I graduated with a high school diploma, not a GED, through our state homeschool association. But my mother was wise enough to know that homeschooling might not be the best fit for every kid and chose to enroll my older brother in a private high school and my younger siblings at our public high school.

Homeschooling provides an incredible amount of freedom for kids who are gifted or drawn to a specific interest. It can also allow for parents to focus in on an area of struggle that might be glossed over in a classroom setting. My last two years of high school, I worked part-time because I was able to get five days of work done in two or three days. I easily transitioned into a private university. Friends graduated high school with their associate's degree from our local community college and transferred into a four-year program or applied for medical school. As you can see, homeschooling can work so well.

More often than not, after I've answered questions about sleeping in, socialization and plaid jumpers, people want to know if I will homeschool my girls. That is a question for which I don't have an answer.

My husband and I are on the fence about homeschooling, we have seen it work well and we have seen it fail. What we know about homeschooling is similar to what we know about education. Decisions should be made year by year, student by student, family by family. I encourage families considering homeschooling to ask themselves the same questions we are asking.

Will our finances allow for one of us to stay home and devote our days to homeschooling full time? Will our child's personality thrive at home or are they better suited for a classroom? Will our personalities as parents encourage or inhibit our child's education if we keep her at home? Are there enough resources and extracurricular activities available for homeschoolers in our area? Does my child have a particular strength or struggle that would benefit from being at home? Are there circumstances in our life that will make homeschooling difficult at this time?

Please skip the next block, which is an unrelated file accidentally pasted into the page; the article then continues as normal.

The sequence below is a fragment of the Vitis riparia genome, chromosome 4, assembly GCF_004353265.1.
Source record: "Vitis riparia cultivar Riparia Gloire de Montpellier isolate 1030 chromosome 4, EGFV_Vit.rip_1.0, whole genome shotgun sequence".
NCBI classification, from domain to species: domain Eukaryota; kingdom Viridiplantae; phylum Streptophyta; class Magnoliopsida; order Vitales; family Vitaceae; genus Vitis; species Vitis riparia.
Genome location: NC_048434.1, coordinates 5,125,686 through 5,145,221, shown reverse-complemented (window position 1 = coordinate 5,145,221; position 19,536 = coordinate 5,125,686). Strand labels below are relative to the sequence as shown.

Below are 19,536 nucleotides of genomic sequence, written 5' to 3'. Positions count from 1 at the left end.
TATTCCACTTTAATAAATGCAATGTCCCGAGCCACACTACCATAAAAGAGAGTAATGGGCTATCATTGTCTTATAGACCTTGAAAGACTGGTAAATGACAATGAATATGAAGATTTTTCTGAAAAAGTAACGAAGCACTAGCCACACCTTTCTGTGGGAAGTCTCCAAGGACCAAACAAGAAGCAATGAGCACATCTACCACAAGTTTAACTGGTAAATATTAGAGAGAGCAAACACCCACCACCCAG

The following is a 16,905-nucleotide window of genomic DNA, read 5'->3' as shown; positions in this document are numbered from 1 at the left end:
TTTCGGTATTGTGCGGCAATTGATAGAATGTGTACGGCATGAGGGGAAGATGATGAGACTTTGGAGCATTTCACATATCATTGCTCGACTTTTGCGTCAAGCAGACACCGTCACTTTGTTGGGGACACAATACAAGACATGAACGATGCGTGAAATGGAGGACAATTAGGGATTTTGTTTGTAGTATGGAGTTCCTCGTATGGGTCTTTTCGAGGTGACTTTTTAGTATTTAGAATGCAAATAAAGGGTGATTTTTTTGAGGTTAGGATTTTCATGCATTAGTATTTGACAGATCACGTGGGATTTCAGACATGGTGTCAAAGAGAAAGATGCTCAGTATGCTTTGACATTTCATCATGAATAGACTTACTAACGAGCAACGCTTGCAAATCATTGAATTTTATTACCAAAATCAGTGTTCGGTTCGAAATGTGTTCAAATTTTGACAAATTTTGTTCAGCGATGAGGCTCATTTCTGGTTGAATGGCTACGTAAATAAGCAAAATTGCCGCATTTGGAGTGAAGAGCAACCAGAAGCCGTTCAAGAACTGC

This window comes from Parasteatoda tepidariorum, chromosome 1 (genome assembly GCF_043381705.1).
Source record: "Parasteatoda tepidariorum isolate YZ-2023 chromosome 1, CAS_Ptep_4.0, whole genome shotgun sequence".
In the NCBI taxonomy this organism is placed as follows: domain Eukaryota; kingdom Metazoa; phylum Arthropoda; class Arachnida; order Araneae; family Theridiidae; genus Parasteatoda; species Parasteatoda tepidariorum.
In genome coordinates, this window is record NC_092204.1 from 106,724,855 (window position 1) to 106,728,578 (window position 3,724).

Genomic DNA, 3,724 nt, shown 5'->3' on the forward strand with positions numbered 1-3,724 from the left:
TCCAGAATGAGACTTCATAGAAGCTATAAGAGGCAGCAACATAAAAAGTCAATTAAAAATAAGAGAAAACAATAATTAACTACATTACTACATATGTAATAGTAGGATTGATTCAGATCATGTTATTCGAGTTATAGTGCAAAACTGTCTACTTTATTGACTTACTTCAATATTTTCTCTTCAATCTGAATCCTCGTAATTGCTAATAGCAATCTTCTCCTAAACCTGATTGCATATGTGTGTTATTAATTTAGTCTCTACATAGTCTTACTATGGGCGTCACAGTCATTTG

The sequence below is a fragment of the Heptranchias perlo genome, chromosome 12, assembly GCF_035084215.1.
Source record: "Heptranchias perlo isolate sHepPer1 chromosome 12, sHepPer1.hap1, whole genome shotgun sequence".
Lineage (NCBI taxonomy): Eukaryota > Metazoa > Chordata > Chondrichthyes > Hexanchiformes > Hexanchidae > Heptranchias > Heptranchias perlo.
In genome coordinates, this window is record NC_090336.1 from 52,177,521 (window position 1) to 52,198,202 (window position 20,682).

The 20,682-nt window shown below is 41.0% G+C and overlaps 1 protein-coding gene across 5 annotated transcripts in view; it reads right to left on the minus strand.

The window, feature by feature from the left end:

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Ultimately, I can't say that I am for or against homeschooling. I am for parents making wise decisions concerning their child's education and re-evaluating each year to make sure their child is thriving. To parents who are unwilling to consider alternative options in place of their preferred form of education in the event that their child is not thriving, whether that be home, public or private school, I would challenge them to ask themselves why this is the case. Is it possible that they are placing an ideal above what is actually best for their child?

I don't know what the future holds for our family in this regard. We've settled on keeping our oldest home through pre-school. After that? Well, I guess we'll just see how it goes.